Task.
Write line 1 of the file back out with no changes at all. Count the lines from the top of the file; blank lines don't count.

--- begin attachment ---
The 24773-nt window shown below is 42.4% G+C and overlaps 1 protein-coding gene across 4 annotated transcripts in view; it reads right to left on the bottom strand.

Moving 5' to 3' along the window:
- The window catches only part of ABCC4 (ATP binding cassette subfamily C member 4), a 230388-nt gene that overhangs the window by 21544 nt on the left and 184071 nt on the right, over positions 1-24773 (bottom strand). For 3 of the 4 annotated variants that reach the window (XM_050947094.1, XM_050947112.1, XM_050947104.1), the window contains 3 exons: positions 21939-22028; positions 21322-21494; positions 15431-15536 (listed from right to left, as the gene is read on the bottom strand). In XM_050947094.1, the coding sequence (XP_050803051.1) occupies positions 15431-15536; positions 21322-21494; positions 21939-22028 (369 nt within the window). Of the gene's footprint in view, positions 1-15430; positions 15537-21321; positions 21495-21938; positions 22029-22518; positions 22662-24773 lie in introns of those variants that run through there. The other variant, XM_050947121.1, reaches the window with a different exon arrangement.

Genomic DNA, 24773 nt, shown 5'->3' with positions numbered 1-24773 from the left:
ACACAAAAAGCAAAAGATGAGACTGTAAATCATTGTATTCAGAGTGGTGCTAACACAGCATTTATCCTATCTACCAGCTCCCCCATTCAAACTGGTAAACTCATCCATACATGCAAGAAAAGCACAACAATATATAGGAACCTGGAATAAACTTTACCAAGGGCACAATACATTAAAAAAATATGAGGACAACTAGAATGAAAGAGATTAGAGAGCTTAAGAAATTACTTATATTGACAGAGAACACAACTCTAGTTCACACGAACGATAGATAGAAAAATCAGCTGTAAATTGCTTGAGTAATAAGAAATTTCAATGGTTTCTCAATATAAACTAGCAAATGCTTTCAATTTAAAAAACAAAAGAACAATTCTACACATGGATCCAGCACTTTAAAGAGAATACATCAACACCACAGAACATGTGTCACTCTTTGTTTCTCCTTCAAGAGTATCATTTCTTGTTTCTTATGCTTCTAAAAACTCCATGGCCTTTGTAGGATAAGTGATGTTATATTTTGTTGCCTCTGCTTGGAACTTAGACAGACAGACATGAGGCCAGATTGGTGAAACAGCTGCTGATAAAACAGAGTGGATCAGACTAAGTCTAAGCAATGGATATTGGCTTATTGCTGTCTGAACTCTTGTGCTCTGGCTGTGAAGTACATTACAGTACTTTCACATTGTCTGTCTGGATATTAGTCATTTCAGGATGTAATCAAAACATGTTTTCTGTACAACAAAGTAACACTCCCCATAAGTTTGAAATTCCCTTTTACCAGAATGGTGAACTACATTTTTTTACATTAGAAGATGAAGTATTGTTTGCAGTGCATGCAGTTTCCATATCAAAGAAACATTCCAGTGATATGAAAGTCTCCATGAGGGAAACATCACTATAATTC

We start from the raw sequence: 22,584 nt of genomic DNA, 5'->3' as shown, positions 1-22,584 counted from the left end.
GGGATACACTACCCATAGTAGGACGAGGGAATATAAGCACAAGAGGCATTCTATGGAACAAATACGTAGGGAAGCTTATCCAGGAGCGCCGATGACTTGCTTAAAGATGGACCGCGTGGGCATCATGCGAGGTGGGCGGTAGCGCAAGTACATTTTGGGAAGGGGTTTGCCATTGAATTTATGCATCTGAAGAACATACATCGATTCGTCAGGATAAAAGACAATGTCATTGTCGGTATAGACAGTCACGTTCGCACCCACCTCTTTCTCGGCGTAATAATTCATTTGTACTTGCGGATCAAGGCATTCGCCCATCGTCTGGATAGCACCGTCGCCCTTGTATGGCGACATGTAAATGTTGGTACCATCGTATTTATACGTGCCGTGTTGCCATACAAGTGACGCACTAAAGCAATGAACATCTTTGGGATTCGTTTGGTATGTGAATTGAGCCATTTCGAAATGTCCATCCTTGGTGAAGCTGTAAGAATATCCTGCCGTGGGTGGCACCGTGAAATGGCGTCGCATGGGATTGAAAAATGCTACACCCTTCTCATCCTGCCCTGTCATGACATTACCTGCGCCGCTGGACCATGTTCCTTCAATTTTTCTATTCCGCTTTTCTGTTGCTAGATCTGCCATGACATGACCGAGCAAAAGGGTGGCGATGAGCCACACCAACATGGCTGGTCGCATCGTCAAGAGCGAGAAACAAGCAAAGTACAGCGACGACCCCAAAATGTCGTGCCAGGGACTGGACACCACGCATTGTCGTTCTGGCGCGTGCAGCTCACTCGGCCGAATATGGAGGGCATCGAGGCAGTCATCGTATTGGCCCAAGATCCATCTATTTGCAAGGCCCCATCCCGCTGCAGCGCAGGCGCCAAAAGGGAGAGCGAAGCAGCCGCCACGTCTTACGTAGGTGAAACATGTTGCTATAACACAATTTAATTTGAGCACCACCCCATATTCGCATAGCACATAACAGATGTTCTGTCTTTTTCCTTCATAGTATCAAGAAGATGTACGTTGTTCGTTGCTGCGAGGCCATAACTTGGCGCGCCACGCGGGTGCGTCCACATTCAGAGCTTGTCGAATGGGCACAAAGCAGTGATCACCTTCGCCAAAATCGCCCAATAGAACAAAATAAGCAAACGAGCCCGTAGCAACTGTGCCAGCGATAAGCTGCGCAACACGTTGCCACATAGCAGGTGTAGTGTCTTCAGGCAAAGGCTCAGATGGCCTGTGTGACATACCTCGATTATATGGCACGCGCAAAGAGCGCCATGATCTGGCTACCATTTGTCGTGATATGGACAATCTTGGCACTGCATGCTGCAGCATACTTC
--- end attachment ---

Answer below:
The 24773-nt window shown below is 42.4% G+C and overlaps 1 protein-coding gene across 4 annotated transcripts in view; it reads right to left on the bottom strand.